>>>For Sunday, Emily S. Customer suggests the works of H.R. Giger. Legendary artist H.R. Giger, who died this week at the age of 74, is perhaps best known to audiences as the designer of the xenomorph for Ridley Scott’s 1979 Alien, and Giger’s indelible creature and set designs are deservedly renowned. But Giger had a long career in and out of film, and as a cinematic designer, he created some of the most haunting, horrific visions of dreadful beauty in film history. You can see Giger’s work in the Alien franchise and spin-offs (Alien, Aliens, Alien3, AVP: Alien vs. Predator, Aliens vs. Predator: Requiem, and Prometheus), in Species, and in Poltergeist II: The Other Side. A great wave of relief washed over me when I realized that Videoport no longer boasts in its collection a film for which Giger served as creative consultant; I admit I wasn’t keen to suggest you watch Killer Condom [Kondom des Grauens], a 1996 German sex horror comedy with a protagonist named (I’m so sorry) Luigi Mackeroni. Let us wipe that from our collective minds and move on to anticipation of seeing Giger’s designs for Alejandro Jodorowsky’s scuttled Dune in Frank Pavich’s 2013 documentary Jodorowsky’s Dune. The doc’s DVD release date hasn’t been set yet, but that’s a little something to look forward to, with no German sex horror comedy anywhere.
New Releases this week at Videoport: Orange Is The New Black- season 1 (finally coming to DVD, this drama about a well-off woman sent to prison for a ten year old crime and forced to interact with the colorful denizens therein; rumor has it this show was created for some sort of fly-by-night internet site, but it’s now available to rent from Videoport on DVD like all decent shows should be; seriously, this is one of the best TV series of the year ), Her (the last of last year’s Best Picture nominees finally comes to DVD; Joaquin Phoenix stars as a lonely computer guy who falls in love with Siri, essentially; voiced by Scarlett Johannson, it’s the sexiest operating system/human love story of the year!!), I Frankenstein (Aaron Eckhart stars as the sexily scarred-up but still pretty sexy Frankenstein’s monster who sexily battles evil gargoyle/demon things in the modern day in this very Underworld-y looking action horror flick; Sexy Frankensteins!! ), That Awkward Moment (Zac Efron, Miles Teller, and the talented Michael B. Jordan [Fruitvale Station] star in this guy-centric rom com about three best pals who deal with being guys and kissing girls and stuff), Eastbound And Down- season 4 (Danny McBride returns for one final go-round as Kenny Powers, former baseball player and all-time jerkass in this consistently hilarious and painful HBO series), Is The Man Who Is Tall Happy?: An Animated Conversation With Noam Chomsky (director Michel Gondry [Eternal Sunshine Of The Spotless Mind] made this typically odd, visually arresting documentary which uses hand-drawn animation to bring to life conversations with legendary linguist and philosopher Chomsky)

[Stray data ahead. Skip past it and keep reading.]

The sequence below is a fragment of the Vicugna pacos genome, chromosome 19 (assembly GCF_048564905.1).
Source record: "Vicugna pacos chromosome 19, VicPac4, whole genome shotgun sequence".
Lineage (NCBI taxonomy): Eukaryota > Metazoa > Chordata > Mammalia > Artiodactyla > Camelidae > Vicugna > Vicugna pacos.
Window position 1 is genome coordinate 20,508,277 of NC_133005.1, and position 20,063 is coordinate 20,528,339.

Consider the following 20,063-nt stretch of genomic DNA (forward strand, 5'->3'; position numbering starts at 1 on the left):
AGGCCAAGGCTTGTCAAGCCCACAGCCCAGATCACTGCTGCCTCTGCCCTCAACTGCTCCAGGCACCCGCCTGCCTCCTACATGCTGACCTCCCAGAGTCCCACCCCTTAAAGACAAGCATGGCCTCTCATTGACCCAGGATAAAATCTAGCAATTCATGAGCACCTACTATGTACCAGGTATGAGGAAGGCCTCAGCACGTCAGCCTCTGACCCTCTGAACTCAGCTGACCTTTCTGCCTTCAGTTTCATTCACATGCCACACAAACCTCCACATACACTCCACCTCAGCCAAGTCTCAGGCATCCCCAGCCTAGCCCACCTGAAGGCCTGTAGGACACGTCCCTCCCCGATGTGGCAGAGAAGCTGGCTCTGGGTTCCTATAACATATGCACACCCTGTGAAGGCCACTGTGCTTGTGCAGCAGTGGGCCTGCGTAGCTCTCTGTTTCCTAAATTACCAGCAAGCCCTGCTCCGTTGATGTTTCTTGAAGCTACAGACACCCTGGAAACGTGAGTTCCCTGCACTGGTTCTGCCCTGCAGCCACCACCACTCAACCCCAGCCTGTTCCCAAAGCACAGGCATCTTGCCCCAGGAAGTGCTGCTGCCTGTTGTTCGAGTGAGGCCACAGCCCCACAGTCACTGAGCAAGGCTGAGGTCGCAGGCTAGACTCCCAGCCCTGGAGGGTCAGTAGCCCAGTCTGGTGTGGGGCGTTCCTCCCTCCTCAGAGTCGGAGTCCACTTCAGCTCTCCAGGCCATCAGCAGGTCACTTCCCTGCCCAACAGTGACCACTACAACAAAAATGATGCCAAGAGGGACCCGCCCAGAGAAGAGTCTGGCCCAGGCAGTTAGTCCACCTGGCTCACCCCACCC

New Arrivals at Videoport: Waterloo Bridge (Vivien Leigh stars in this 1940 weeper about a ballerina who loses her job and becomes a prostitute when she believes her fiancée [Robert Taylor] dies in the war; then he comes back! Awkward…)
New Arrivals on Blu-Ray This Week At Videoport: Bernie, I Frankenstein, Her
Free parking at Videoport! The parking lot behind the building is free for customers after 5PM on weekdays and all days on the weekends. Also, we can get you a free hour of parking at any downtown parking garage (including the courthouse garage which is, like, a one minute walk away). Just ask for one of our magic stickers!
Get your movies duplicated at Videoport!
You guys know we can make copies of your DVDs and VHSes at Videoport, right? No, it can’t be anything copyrighted (that’s sort of what that word means), so you’ll just have to buy another copy of Weekend At Bernie’s to replace that VHS you’ve played so often it finally shredded itself. But home movies or anything not copyrighted? We can do it! $10 bucks a pop and little Susie’s dance recital can be copied and sent to every relative on your Christmas card list!